Tom Insel, former director of the US National Institute of Mental Health, is searching for new ways of addressing mental illness. Credit: Lexey Swall/The New York Times/Redux/Eyevine

Eighteen months after leaving the US National Institute of Mental Health (NIMH) for Google’s health-sciences division, psychiatrist Tom Insel is on the move again. The former NIMH director, who left Google on 5 May, is starting his own company. Insel’s group, called Mindstrong, will try to infer a person’s mental-health status by analysing how they use smartphones.

Insel stepped down as NIMH director in November 2015, to start a mental-health programme within Verily, Google’s life-sciences group. One of the division’s goals overlaps with that of Mindstrong: Verily intends to build tools, possibly including smartphone apps or computer programs, that can recognize characteristics of mental illness using a method known as digital phenotyping.

The method analyses factors such as a user’s word choice in communication, voice patterns when talking to digital assistants, physical movements and location data to determine their state of mind. If a smartphone could recognize when its owner was feeling suicidal, for instance, it could intervene by providing resources or alerting others.

Insel says that Mindstrong, which is based in Palo Alto, California, takes a similar approach to gathering mental-health data. The company’s other founders include Richard Klausner, a former director of the US National Cancer Institute, and Paul Dagum, who holds patents on at least three digital phenotyping methods. They assess cognitive function — which could be impaired in disorders such as Alzheimer’s disease — from features such as misspellings and the length of time between keystrokes, according to the Mindstrong website.

A different direction

Insel says that a handful of companies, including Verily, are pursuing digital phenotyping. “I love the idea of rethinking how we measure human behaviour and coming up with entirely new behavioural features” of diseases including schizophrenia and depression, he says. New approaches to mental illness are especially important, because “we’re not doing very well either on the diagnostic or therapeutic side”.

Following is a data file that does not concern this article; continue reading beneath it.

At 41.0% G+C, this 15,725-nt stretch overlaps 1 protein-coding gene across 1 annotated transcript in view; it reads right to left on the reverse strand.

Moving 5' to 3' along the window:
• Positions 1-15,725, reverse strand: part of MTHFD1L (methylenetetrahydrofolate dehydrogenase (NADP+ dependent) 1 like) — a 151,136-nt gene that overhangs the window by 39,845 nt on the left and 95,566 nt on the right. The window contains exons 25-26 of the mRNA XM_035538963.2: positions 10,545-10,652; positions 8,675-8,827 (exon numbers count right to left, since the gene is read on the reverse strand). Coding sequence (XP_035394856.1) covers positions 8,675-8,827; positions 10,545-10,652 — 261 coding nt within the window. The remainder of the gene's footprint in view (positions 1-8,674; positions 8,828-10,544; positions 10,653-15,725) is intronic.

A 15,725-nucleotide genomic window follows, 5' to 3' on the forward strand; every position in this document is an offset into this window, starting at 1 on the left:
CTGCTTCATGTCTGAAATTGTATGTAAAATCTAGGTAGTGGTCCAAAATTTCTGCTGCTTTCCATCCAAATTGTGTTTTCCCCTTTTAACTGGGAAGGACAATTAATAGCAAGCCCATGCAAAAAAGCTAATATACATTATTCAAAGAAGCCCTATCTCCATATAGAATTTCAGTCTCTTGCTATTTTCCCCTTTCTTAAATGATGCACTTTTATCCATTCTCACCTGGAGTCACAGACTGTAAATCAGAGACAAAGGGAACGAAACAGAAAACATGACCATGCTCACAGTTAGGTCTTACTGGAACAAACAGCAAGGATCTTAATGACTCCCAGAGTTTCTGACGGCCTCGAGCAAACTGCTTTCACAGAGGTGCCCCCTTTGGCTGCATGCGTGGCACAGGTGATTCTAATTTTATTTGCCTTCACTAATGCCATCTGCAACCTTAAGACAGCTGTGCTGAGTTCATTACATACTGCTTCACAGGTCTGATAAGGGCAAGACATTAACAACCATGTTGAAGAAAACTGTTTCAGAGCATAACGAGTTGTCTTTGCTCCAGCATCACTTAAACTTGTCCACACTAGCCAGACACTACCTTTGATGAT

Verily has not yet launched any mental-health products, but Insel says that it has developed the initial parts of their program. “I felt like Verily was at a point where it was big enough and successful enough I could walk away,” he says. “I knew in moving to Verily it would be a transitional job until I could figure out what I really wanted to do, and I’ve had an entrepreneurial itch.”

Insel denies that his departure was due to any conflict with the company, which has lost several high-profile scientists in recent months, and says Verily is interested in collaborating with him in the future.

In an 8 May blogpost announcing Insel’s departure, Verily said that its mental-health efforts will continue in his absence. The company declined to comment on whether it plans to work with Mindstrong or whether Insel’s position will be refilled.

Insel says that Verily’s mental-health effort will now be run by Danielle Schlosser, a clinical psychologist who Insel hired in August 2016. Schlosser, who remains affiliated with the University of California, San Francisco, has developed smartphone apps that try to increase motivation in people who lack it because of conditions including schizophrenia and depression.